A new report from ABI Researchsuggests that 2012 will be the year when income from in-app purchases will finally outstrip that of paid downloads. Though ABI didn’t offer any specific projections for in-app vs paid download revenues, they are predicting that total revenue in mobile (downloads, in-app purchases, advertising, etc.) will grow from $8.5 billion in 2011 to $46 billion in 2016.
There are dark clouds on the horizon though, as ABI is also projecting that in-app purchases won’t reign supreme for long if both developers themselves and Google don’t make some drastic changes. Right now the vast majority of in-app revenue comes from a very small pool of committed consumers, and under current models that segment of the market is not expected to grow much in the future. The report argues that developers and publishers must find new ways to make in-app purchases more compelling and attractive, finding a way to demonstrate to consumers that paid content within an otherwise free app is worth the expenditure. Pricing must also be considered, as most consumers still seem to be reluctant to spend more than a couple dollars at a time via their phone.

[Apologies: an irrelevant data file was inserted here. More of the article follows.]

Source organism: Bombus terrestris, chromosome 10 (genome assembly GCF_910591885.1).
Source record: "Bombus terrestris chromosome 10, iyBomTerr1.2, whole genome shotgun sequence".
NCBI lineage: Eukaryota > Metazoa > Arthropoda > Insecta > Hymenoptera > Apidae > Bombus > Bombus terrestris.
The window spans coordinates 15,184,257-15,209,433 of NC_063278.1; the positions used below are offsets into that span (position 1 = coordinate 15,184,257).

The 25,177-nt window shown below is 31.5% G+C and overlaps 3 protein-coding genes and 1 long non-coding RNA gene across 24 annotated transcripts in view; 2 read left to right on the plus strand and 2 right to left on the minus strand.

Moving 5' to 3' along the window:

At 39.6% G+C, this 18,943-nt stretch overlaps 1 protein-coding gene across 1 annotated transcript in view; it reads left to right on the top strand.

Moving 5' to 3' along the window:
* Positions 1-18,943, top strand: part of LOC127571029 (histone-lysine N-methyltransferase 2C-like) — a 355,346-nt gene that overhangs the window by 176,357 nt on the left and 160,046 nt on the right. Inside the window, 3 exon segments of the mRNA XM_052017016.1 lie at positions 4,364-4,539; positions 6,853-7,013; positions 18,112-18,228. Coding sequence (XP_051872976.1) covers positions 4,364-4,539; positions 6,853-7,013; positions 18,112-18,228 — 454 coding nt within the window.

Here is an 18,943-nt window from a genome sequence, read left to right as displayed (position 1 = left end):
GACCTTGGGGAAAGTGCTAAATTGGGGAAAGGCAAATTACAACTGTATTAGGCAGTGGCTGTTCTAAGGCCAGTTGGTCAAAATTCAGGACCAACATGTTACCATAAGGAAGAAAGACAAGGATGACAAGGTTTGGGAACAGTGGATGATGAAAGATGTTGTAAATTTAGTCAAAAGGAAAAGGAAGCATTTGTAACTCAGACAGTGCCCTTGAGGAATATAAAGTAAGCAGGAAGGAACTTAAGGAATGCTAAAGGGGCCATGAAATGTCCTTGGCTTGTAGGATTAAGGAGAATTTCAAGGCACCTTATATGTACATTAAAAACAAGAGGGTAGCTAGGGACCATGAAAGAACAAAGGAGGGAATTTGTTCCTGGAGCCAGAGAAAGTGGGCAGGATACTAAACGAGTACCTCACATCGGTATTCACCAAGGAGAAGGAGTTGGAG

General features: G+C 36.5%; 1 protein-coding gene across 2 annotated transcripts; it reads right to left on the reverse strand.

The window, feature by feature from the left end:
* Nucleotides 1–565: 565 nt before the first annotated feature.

The more systemic issue rests with Google, as the company has been slow to the in-app purchase game. Such transactions weren’t even allowed in the Android market until last July, and the option still isn’t available in all regions. Furthermore, Android’s complete lack of support for subscription-based apps shuts off another entire potential revenue stream for developers.
The bottom line is that while everyone thinks the freemium model is the best way to get rich quick in mobile, without some major alterations the bottom may drop out of the market soon.